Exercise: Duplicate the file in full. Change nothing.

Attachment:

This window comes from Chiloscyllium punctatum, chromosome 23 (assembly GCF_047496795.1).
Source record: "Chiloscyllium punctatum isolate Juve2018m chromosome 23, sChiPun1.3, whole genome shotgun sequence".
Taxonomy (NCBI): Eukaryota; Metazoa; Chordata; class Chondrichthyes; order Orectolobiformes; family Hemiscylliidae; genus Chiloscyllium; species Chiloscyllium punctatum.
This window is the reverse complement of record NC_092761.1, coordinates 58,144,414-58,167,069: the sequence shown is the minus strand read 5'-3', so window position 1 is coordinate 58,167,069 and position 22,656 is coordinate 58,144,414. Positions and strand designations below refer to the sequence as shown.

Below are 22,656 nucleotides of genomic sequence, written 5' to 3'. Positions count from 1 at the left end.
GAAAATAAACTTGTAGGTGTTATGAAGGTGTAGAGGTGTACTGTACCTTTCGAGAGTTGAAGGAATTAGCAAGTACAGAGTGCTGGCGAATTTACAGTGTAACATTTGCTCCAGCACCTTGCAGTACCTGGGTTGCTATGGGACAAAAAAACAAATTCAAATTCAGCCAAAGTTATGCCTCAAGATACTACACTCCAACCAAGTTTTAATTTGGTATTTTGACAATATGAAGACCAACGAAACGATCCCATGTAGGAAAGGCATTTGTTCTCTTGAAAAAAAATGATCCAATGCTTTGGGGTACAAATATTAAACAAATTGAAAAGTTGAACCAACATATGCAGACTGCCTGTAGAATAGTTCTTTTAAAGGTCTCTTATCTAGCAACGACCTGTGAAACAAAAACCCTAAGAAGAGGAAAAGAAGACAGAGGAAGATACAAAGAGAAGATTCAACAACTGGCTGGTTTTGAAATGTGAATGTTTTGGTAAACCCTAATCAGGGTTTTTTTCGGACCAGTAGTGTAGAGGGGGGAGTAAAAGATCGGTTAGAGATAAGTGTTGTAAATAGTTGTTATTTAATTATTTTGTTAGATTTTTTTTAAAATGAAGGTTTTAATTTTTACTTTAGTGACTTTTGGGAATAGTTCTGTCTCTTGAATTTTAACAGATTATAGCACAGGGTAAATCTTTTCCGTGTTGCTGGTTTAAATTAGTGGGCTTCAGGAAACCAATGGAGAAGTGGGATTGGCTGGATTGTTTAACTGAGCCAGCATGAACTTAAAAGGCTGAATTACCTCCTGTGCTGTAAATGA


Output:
This window comes from Chiloscyllium punctatum, chromosome 23 (assembly GCF_047496795.1).
Source record: "Chiloscyllium punctatum isolate Juve2018m chromosome 23, sChiPun1.3, whole genome shotgun sequence".
Taxonomy (NCBI): Eukaryota; Metazoa; Chordata; class Chondrichthyes; order Orectolobiformes; family Hemiscylliidae; genus Chiloscyllium; species Chiloscyllium punctatum.
This window is the reverse complement of record NC_092761.1, coordinates 58,144,414-58,167,069: the sequence shown is the minus strand read 5'-3', so window position 1 is coordinate 58,167,069 and position 22,656 is coordinate 58,144,414. Positions and strand designations below refer to the sequence as shown.

Below are 22,656 nucleotides of genomic sequence, written 5' to 3'. Positions count from 1 at the left end.
GAAAATAAACTTGTAGGTGTTATGAAGGTGTAGAGGTGTACTGTACCTTTCGAGAGTTGAAGGAATTAGCAAGTACAGAGTGCTGGCGAATTTACAGTGTAACATTTGCTCCAGCACCTTGCAGTACCTGGGTTGCTATGGGACAAAAAAACAAATTCAAATTCAGCCAAAGTTATGCCTCAAGATACTACACTCCAACCAAGTTTTAATTTGGTATTTTGACAATATGAAGACCAACGAAACGATCCCATGTAGGAAAGGCATTTGTTCTCTTGAAAAAAAATGATCCAATGCTTTGGGGTACAAATATTAAACAAATTGAAAAGTTGAACCAACATATGCAGACTGCCTGTAGAATAGTTCTTTTAAAGGTCTCTTATCTAGCAACGACCTGTGAAACAAAAACCCTAAGAAGAGGAAAAGAAGACAGAGGAAGATACAAAGAGAAGATTCAACAACTGGCTGGTTTTGAAATGTGAATGTTTTGGTAAACCCTAATCAGGGTTTTTTTCGGACCAGTAGTGTAGAGGGGGGAGTAAAAGATCGGTTAGAGATAAGTGTTGTAAATAGTTGTTATTTAATTATTTTGTTAGATTTTTTTTAAAATGAAGGTTTTAATTTTTACTTTAGTGACTTTTGGGAATAGTTCTGTCTCTTGAATTTTAACAGATTATAGCACAGGGTAAATCTTTTCCGTGTTGCTGGTTTAAATTAGTGGGCTTCAGGAAACCAATGGAGAAGTGGGATTGGCTGGATTGTTTAACTGAGCCAGCATGAACTTAAAAGGCTGAATTACCTCCTGTGCTGTAAATGA